The stack of leaves I are held together by means of the rods 8 and 9 which are mounted on leaf springs 54 projecting from an upright 55. A crank 56 having a long slot 51 which engages a pin 58 projecting from the upright 55 will cause said upright 55, with the springs 54 and bars 8 and 9, to move horizontally, the bars 8 and 9 gliding along the upper and lower surfaces of the book while the crank 42 is rotating back into its normal position and elevates the fingers 3|. The rotation of the crank 56 is so timed that when the fingers 3| are removed from the perforations 4, the bars 8 and 9 engage the protruding ends of' the paper ribbons and fold them over the book margin (Figs. 4 and 10).
The motion of the bars 8 and 9 is continued until they slip down into the position shown in Fig.
4 in which the two ends of the strips are clamped and glued together.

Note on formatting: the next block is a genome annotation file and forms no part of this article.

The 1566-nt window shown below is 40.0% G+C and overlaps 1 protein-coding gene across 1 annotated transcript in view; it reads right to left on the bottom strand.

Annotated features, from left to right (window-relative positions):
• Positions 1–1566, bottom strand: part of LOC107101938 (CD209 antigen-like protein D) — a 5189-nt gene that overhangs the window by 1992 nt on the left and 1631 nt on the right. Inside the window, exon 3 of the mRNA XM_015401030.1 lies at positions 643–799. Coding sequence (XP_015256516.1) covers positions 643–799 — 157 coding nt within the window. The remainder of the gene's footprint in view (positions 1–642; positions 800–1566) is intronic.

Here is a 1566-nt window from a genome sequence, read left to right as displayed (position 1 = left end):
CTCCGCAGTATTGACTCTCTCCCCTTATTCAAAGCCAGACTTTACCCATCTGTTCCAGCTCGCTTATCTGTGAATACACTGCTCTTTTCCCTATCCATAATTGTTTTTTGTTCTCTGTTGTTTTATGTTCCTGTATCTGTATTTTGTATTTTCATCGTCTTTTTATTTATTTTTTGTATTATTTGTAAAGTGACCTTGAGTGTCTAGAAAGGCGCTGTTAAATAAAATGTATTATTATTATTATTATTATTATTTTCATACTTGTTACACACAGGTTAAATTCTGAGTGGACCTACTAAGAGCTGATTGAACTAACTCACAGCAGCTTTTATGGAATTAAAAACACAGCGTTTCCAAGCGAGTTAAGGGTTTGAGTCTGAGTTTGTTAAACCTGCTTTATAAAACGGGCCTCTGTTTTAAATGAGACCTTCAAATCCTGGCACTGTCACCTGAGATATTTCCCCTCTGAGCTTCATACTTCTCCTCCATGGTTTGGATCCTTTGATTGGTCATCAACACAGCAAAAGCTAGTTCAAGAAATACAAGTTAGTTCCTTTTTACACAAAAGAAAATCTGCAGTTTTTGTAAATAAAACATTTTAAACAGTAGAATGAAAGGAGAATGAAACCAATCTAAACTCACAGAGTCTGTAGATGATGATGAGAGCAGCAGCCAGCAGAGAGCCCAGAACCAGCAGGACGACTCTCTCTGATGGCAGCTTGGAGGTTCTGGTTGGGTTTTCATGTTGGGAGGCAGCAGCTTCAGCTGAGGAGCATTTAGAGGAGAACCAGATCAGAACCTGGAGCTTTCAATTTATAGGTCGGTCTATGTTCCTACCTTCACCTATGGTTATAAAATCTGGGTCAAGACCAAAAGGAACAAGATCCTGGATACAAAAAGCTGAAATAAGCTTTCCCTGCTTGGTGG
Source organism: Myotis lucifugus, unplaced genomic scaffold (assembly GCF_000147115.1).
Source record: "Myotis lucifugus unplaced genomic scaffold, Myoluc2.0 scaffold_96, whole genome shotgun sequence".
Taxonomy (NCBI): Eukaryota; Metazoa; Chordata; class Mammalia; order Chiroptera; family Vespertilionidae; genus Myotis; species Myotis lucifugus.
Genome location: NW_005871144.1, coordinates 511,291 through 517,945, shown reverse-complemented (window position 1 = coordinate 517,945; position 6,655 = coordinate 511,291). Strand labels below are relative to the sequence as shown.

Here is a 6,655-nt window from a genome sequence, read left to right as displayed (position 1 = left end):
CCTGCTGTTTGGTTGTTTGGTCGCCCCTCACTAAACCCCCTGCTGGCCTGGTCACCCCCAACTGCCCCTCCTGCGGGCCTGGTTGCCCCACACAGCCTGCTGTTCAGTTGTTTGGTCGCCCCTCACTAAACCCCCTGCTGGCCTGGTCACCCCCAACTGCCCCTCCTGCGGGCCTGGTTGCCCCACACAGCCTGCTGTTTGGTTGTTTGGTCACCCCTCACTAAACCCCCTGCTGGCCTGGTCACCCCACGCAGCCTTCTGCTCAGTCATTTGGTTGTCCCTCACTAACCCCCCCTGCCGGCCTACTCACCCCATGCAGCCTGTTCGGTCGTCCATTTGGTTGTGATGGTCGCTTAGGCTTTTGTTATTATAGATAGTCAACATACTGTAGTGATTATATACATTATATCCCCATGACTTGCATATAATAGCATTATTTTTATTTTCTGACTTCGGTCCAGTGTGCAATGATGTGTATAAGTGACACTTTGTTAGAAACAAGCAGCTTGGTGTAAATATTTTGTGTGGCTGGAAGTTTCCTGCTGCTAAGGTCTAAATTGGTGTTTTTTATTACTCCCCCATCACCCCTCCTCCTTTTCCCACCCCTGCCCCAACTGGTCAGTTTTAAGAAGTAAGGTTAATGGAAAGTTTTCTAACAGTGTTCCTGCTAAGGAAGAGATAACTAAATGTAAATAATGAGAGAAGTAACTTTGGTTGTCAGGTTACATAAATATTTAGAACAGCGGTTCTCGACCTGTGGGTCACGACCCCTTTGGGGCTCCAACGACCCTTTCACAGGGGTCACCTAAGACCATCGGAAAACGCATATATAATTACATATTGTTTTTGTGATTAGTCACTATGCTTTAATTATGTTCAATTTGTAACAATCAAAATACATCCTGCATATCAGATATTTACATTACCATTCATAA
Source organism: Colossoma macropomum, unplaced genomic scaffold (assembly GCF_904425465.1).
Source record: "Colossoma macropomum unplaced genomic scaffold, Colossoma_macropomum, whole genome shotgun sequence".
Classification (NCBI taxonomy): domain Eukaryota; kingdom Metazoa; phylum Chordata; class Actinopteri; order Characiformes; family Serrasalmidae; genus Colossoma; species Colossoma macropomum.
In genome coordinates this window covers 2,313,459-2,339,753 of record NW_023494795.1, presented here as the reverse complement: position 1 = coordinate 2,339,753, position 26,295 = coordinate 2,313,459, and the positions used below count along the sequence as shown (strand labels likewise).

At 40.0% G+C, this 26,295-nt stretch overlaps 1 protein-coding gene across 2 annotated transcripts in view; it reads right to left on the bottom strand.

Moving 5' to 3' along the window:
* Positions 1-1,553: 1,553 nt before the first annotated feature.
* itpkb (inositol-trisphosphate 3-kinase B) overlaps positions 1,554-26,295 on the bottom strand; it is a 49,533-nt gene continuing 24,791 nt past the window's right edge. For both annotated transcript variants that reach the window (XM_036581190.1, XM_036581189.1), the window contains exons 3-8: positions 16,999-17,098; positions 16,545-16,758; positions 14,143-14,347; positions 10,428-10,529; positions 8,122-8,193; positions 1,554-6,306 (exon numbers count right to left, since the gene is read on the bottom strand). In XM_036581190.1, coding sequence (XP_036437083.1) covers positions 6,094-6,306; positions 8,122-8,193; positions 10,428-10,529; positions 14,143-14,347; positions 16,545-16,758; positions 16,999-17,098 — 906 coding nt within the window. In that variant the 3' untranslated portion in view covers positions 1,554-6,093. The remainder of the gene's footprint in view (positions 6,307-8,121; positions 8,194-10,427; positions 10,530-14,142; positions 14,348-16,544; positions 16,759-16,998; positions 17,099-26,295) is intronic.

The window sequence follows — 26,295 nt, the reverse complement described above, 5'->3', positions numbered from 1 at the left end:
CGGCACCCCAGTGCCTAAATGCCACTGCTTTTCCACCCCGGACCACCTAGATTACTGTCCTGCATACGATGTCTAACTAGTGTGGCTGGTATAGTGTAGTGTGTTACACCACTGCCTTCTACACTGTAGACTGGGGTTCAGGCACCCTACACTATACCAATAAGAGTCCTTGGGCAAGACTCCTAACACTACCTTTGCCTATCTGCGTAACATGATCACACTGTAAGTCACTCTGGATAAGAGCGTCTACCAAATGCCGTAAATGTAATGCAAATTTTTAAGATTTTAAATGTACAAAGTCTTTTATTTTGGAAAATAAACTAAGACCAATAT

The arrangement shown in Figs. 9 to 11 will now be described, whereby the bars 8 and 9 will be forced apart so as to-permit the bars 8 and 9 to assume their original positions once the gluing of the strips has been completed. A horizontal rack 6| projects from the upright 55 and is carried therewith when the crank 56 is moved. A portion of this rack has teeth out in it which cooperate with gear teeth in a segment 62. During the initial movement of the rack from left to right, while the smooth end thereof cooperates with thesmooth surface of the segment 62, the latter is not rotated. However when the gear teeth mesh the latter will be rotated and will assume the position shown in Fig. 10. A wedge 69 carried by the segment and rotatable therewith will now be between the springs 54 and assume the position shown in Fig. 10. Upon the movement of the crank 56 in the opposite. direction and the displacementv of rack 6| from right to left, the gear teeth on the rack and on the segment 62 will be in mesh from the beginning of the movement, causing the tilting of the segment 62 and associated wedge into the position shown in Fig. 11, in which the wedge will separate the two leaf springs 54, insuring that the bars 8 and 9 will clear the book and contact with the top and bottom surfaces thereof. This movement will be continued until this structure returns to its normal position shown in Fig. 9.